United Lutheran Church (1923), p. 36.
"We have seen how gradually the impression of the Jewish sabbath
faded from the mind of the Christian Church, and how completely the
newer thought underlying the observance of the first day took
possession of the church. We have seen that the Christians of the
first three centuries never confused one with the other, but for a
time celebrated both."
Augsburg Confession of Faith art. 28;
written by Melanchthon, approved by Martin Luther, 1530; as published
in The Book of Concord of the Evangelical Lutheran Church
Henry Jacobs, ed. (1 91 1), p. 63.
"They [Roman Catholics] refer to the Sabbath Day, a shaving been
changed into the Lord's Day, contrary to the Decalogue, as it seems.
Neither is there any example whereof they make more than concerning
the changing of the Sabbath Day. Great, say they, is the power of
the Church, since it has dispensed with one of the Ten
Dr. Augustus Neander, The History of the
Christian Religion and Church Henry John Rose, tr. (1843), p.
"The festival of Sunday, like all other festivals, was always
only a human ordinance, and it was far from the intentions of the
apostles to establish a Divine command in this respect, far from
them, and from the early apostolic Church, to transfer the laws of
the Sabbath to Sunday."
John Theodore Mueller, Sabbath or Sunday ,
pp. 15, 16.
"But they err in teaching that Sunday has taken the place of the
Old Testament Sabbath and therefore must be kept as the seventh day
had to be kept by the children of Israel .... These churches err in
their teaching, for Scripture has in no way ordained the first day
of the week in place of the Sabbath. There is simply no law in the
New Testament to that effect."
Harris Franklin Rall, Christian Advocate,
July 2, 1942, p.26.
"Take the matter of Sunday. There are indications in the New
Testament as to how the church came to keep the first day of the
week as its day of worship, but there is no passage telling
Christians to keep that day, or to transfer the Jewish Sabbath to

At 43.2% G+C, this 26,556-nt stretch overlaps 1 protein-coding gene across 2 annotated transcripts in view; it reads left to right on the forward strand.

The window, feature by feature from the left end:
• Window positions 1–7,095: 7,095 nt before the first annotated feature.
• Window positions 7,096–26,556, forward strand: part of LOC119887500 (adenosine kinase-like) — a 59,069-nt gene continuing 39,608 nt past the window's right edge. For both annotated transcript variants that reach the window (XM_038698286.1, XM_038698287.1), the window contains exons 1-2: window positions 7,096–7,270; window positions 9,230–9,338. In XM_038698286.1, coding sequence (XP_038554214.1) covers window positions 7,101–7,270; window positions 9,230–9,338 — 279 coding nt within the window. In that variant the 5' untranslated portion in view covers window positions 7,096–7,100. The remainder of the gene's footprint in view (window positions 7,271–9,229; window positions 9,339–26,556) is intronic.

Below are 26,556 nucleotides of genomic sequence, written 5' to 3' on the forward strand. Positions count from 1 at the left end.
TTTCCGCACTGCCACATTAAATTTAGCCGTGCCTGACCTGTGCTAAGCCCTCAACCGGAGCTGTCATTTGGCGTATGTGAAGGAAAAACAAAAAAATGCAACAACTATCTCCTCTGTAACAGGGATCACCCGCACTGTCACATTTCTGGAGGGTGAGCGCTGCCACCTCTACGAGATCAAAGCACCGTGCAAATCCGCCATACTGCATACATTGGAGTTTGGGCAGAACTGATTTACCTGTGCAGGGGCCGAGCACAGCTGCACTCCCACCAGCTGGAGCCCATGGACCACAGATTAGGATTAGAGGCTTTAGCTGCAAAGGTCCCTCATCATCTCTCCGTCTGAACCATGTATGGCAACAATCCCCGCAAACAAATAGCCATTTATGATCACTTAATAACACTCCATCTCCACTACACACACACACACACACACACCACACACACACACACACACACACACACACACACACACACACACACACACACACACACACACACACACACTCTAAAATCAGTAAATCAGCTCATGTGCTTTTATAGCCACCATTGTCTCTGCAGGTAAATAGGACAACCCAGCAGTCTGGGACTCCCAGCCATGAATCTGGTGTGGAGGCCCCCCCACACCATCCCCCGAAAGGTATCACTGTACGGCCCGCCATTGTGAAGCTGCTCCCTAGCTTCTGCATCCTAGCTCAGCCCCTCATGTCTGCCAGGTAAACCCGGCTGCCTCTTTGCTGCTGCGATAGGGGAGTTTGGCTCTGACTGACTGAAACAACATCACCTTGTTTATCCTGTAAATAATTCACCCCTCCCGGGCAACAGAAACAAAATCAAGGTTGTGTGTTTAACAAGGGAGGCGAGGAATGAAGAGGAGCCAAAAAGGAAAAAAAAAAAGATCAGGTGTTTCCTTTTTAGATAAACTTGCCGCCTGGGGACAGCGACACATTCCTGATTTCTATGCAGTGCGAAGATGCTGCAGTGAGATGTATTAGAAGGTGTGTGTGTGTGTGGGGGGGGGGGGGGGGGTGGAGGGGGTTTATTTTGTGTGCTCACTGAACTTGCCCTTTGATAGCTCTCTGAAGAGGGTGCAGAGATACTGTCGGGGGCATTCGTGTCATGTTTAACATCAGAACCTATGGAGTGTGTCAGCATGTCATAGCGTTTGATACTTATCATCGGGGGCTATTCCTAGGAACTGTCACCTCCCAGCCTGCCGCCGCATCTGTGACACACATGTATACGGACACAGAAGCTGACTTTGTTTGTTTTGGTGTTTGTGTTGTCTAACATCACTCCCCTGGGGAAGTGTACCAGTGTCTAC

John Wesley, The Works of the Rev.
John Wesley, A.M., John Emory, ed. (New York: Eaton
& Mains), Sermon 25,vol. 1, p. 221.
"But, the moral law contained in the ten commandments, and
enforced by the prophets, he [Christ] did not take away. It was not
the design of his coming to revoke any part of this. This is a law
which never can be broken .... Every part of this law must remain in
force upon all mankind, and in all ages; as not depending either on
time or place, or any other circumstances liable to change, but on
the nature of God and the nature of man, and their unchangeable
relation to each other."
Dwight L. Moody
D. L. Moody, Weighed and Wanting (Fleming
H. Revell Co.: New York), pp. 47, 48.
The Sabbath was binding in Eden, and it has been in force ever
since. This fourth commandment begins with the word 'remember,'
showing that the Sabbath already existed when God Wrote the law on
the tables of stone at Sinai. How can men claim that this one
commandment has been done away with when they will admit that the
other nine are still binding?"
T. C. Blake, D.D., Theology Condensed, pp.474,
"The Sabbath is a part of the decalogue - the Ten Commandments.
This alone forever settles the question as to the perpetuity of the
institution . . . . Until, therefore, it can be shown that the whole
moral law has been repealed, the Sabbath will stand . . . . The
teaching of Christ confirms the perpetuity of the